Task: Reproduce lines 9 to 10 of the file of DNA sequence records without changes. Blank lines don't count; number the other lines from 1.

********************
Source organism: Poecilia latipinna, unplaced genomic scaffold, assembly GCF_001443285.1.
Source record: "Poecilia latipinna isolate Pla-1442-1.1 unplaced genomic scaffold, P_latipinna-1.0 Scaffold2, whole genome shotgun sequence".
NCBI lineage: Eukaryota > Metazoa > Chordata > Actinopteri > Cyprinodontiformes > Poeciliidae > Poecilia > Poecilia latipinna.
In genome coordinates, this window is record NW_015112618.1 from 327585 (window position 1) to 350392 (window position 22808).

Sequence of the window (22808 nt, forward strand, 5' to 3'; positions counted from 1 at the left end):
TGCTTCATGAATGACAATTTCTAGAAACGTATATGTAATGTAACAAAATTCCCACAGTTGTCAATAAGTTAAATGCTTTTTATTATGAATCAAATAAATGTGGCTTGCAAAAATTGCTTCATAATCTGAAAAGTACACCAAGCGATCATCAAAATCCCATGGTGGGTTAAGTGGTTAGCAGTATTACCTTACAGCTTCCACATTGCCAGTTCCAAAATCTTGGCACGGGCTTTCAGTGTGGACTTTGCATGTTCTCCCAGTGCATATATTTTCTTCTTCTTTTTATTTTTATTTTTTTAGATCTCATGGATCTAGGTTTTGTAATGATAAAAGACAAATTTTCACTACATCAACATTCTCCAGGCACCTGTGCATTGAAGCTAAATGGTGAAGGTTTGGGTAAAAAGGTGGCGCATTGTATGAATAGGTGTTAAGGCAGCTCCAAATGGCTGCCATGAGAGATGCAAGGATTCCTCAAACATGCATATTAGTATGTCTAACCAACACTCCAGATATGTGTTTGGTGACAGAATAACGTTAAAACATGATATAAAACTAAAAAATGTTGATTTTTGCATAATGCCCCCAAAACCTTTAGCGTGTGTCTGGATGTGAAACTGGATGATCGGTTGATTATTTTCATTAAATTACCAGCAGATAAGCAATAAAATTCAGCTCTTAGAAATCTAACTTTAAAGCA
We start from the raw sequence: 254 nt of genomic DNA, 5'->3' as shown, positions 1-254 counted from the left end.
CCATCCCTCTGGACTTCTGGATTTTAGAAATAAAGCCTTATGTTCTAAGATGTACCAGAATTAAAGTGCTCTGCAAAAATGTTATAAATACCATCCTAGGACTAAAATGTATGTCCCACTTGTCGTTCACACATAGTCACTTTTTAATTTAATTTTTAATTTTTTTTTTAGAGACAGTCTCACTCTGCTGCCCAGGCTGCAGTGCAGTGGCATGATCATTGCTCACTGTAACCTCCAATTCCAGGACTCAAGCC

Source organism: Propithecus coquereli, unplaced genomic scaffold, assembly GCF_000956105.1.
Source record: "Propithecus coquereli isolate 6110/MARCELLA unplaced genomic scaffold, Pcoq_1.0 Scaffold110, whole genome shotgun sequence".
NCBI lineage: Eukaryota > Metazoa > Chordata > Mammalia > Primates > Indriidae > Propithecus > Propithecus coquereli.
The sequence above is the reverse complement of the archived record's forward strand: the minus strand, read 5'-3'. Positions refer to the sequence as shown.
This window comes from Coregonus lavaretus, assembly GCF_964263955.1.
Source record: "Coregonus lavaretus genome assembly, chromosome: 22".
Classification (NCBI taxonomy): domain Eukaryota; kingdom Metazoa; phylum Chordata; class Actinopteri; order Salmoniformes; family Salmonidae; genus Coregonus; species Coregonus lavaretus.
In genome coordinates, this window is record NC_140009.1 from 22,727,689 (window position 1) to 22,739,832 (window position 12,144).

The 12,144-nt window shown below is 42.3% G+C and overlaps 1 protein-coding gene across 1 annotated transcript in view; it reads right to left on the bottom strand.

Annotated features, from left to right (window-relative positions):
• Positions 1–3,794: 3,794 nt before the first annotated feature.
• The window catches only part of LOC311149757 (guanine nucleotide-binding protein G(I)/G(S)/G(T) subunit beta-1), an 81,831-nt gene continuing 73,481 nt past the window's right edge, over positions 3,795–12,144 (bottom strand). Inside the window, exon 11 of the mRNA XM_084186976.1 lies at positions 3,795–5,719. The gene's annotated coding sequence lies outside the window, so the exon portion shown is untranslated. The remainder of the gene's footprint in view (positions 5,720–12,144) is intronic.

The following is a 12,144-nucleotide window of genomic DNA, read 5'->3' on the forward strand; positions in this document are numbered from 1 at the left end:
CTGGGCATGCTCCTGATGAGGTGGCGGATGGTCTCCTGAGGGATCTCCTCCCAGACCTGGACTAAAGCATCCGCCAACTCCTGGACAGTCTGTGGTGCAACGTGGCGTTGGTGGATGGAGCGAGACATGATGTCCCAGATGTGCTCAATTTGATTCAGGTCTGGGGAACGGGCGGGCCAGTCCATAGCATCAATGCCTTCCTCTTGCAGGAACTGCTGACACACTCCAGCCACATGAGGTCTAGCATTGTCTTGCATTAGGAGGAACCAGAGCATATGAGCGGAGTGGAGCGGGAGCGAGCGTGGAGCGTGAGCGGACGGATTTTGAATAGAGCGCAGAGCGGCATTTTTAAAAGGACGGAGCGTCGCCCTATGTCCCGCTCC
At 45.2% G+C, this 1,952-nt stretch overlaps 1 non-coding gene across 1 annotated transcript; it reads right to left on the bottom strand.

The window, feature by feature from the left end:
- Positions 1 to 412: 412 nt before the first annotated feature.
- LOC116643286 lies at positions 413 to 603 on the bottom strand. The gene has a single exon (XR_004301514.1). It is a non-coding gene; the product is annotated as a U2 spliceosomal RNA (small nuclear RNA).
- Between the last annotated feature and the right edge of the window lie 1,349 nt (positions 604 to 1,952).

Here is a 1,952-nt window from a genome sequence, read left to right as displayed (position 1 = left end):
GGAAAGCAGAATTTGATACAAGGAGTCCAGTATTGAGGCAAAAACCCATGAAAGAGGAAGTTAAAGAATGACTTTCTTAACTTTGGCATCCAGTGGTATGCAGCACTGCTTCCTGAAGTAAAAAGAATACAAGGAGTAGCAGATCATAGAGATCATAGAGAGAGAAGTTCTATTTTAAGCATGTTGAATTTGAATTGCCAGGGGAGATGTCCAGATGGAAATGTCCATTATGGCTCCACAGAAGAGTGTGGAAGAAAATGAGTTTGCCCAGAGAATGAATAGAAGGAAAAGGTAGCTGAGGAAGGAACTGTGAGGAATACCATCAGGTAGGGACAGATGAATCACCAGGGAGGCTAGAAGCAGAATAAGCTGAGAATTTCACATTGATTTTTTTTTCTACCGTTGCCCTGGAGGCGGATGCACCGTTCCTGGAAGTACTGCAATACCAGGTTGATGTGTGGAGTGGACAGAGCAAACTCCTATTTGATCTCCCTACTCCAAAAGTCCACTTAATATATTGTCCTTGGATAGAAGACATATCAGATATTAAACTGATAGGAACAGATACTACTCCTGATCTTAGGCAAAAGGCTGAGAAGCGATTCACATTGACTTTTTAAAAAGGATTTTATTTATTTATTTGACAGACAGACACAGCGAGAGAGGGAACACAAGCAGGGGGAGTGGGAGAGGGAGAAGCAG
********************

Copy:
Source organism: Propithecus coquereli, unplaced genomic scaffold, assembly GCF_000956105.1.
Source record: "Propithecus coquereli isolate 6110/MARCELLA unplaced genomic scaffold, Pcoq_1.0 Scaffold110, whole genome shotgun sequence".